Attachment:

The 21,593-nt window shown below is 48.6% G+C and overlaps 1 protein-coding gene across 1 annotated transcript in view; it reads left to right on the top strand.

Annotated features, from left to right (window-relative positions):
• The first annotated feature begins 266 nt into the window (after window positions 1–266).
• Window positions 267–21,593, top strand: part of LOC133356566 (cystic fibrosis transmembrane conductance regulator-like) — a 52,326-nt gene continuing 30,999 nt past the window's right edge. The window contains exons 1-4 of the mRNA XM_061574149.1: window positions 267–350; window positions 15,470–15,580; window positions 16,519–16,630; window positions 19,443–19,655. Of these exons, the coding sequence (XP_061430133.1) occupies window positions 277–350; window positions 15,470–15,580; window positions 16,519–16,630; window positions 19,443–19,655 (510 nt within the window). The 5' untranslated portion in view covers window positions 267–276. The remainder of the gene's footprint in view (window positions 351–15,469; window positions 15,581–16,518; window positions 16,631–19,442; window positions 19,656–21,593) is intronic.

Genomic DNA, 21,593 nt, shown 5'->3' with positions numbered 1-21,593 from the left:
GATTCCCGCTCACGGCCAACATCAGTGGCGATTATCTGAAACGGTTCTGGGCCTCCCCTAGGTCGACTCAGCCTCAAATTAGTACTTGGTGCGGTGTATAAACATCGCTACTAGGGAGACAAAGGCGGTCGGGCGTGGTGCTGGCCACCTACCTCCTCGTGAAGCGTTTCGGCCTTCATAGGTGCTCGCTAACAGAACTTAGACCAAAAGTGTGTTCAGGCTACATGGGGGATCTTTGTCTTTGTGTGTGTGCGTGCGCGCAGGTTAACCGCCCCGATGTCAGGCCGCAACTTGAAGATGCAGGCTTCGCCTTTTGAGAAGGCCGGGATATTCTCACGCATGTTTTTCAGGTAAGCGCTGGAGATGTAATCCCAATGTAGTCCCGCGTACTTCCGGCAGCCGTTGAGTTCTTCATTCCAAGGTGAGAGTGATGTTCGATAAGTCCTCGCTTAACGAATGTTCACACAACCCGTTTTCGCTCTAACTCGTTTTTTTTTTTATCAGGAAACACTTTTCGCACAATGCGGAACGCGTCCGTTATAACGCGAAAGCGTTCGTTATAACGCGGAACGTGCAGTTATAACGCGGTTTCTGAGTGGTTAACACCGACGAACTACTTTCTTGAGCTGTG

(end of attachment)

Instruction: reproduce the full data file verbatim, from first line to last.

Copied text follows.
The 21,593-nt window shown below is 48.6% G+C and overlaps 1 protein-coding gene across 1 annotated transcript in view; it reads left to right on the top strand.

Annotated features, from left to right (window-relative positions):
• The first annotated feature begins 266 nt into the window (after window positions 1–266).
• Window positions 267–21,593, top strand: part of LOC133356566 (cystic fibrosis transmembrane conductance regulator-like) — a 52,326-nt gene continuing 30,999 nt past the window's right edge. The window contains exons 1-4 of the mRNA XM_061574149.1: window positions 267–350; window positions 15,470–15,580; window positions 16,519–16,630; window positions 19,443–19,655. Of these exons, the coding sequence (XP_061430133.1) occupies window positions 277–350; window positions 15,470–15,580; window positions 16,519–16,630; window positions 19,443–19,655 (510 nt within the window). The 5' untranslated portion in view covers window positions 267–276. The remainder of the gene's footprint in view (window positions 351–15,469; window positions 15,581–16,518; window positions 16,631–19,442; window positions 19,656–21,593) is intronic.

Genomic DNA, 21,593 nt, shown 5'->3' with positions numbered 1-21,593 from the left:
GATTCCCGCTCACGGCCAACATCAGTGGCGATTATCTGAAACGGTTCTGGGCCTCCCCTAGGTCGACTCAGCCTCAAATTAGTACTTGGTGCGGTGTATAAACATCGCTACTAGGGAGACAAAGGCGGTCGGGCGTGGTGCTGGCCACCTACCTCCTCGTGAAGCGTTTCGGCCTTCATAGGTGCTCGCTAACAGAACTTAGACCAAAAGTGTGTTCAGGCTACATGGGGGATCTTTGTCTTTGTGTGTGTGCGTGCGCGCAGGTTAACCGCCCCGATGTCAGGCCGCAACTTGAAGATGCAGGCTTCGCCTTTTGAGAAGGCCGGGATATTCTCACGCATGTTTTTCAGGTAAGCGCTGGAGATGTAATCCCAATGTAGTCCCGCGTACTTCCGGCAGCCGTTGAGTTCTTCATTCCAAGGTGAGAGTGATGTTCGATAAGTCCTCGCTTAACGAATGTTCACACAACCCGTTTTCGCTCTAACTCGTTTTTTTTTTTATCAGGAAACACTTTTCGCACAATGCGGAACGCGTCCGTTATAACGCGAAAGCGTTCGTTATAACGCGGAACGTGCAGTTATAACGCGGTTTCTGAGTGGTTAACACCGACGAACTACTTTCTTGAGCTGTG